Linking urbanisation and development in Africa's economic revival
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In this chapter the author seeks to explore the unfolding relationship between urbanisation and economic development in Africa. The main proposition pursued is that there is no necessary or inherent connection between these phenomena. Much depends on the context in which urbanisation occurs and the form taken by economic growth. The economic environment in many parts of Africa has been insecure and unfavourable in recent decades, so it is not surprising that city economies have performed poorly, despite expanding urban populations. Indeed, urban demographic growth may have made things worse by contributing to overloaded infrastructure and general congestion. I also touch on the policy implications. If the relationship between urbanisation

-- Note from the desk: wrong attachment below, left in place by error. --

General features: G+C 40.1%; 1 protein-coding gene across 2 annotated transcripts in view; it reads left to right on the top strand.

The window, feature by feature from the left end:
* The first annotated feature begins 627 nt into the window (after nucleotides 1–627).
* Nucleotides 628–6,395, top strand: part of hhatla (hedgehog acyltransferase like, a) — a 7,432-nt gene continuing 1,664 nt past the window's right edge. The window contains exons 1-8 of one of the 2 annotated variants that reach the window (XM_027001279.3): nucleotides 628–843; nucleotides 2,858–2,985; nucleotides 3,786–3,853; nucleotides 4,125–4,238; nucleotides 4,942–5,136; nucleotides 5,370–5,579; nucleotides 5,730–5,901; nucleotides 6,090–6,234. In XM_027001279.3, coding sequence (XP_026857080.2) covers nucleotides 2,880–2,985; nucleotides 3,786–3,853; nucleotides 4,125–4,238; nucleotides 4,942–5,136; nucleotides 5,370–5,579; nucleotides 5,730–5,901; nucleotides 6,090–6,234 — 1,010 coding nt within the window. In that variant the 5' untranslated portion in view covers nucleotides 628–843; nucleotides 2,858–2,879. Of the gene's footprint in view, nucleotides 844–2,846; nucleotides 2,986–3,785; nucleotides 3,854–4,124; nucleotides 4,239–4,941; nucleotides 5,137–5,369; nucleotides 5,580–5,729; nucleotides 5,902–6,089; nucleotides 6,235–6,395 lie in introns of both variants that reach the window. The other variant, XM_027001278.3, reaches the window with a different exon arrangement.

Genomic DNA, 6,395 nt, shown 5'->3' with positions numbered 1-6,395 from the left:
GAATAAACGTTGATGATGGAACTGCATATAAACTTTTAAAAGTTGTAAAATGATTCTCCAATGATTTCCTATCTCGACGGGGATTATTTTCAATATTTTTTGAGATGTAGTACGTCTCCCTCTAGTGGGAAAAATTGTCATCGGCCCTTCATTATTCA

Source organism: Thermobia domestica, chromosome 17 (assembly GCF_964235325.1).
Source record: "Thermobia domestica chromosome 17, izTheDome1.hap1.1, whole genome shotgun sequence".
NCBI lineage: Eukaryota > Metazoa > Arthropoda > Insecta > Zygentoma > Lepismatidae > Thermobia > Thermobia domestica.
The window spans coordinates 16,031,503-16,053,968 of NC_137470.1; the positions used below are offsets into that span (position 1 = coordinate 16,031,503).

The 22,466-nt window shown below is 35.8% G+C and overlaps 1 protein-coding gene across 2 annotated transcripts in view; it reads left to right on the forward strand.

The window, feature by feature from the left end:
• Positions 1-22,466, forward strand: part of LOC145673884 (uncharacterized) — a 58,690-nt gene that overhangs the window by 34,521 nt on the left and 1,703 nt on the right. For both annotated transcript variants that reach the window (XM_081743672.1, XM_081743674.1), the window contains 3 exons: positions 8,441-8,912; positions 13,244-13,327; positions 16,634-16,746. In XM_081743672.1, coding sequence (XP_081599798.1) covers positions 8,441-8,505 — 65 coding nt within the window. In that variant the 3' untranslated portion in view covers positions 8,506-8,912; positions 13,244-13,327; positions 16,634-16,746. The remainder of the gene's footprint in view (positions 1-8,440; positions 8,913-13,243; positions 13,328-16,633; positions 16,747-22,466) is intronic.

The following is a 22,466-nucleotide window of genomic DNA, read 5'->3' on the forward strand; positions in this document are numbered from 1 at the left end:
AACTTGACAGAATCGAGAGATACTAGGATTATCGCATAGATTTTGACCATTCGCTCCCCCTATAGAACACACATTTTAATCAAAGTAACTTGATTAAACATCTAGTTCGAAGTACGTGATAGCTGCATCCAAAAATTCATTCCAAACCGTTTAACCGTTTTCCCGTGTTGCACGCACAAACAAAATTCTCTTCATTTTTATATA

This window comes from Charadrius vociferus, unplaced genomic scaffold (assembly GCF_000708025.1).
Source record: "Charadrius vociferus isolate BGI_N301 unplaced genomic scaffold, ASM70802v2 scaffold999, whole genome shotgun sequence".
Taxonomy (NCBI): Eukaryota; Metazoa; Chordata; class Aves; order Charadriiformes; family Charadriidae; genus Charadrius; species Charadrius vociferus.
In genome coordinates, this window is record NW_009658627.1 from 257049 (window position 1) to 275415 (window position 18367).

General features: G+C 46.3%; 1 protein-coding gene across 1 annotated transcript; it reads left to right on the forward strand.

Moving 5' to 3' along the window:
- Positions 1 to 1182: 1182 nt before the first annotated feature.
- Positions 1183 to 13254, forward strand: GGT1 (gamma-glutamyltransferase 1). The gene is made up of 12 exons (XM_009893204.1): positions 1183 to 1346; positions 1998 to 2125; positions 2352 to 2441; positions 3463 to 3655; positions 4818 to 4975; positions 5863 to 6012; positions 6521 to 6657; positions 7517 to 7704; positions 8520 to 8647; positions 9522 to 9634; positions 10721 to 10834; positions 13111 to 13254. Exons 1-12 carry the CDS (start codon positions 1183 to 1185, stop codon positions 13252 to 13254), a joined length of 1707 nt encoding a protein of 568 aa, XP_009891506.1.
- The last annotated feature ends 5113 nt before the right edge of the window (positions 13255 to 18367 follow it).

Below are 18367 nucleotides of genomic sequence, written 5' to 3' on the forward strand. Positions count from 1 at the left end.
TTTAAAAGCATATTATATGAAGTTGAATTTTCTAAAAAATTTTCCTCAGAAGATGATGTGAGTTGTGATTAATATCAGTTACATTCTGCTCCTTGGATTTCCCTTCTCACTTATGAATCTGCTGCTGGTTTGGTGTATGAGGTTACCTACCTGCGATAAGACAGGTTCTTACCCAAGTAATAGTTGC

and development is not close, it follows that the level or rate of urbanisation should not be an important goal of policy makers. Governments should not seek to accelerate or restrict rural-urban migration, but should rather focus on strengthening the economic base of cities and improving the 'quality' or dynamics of urbanisation. By this creating and protecting all kinds of spaces for productive activities, as well as giving people meaningful choices and better access to urban opportunities.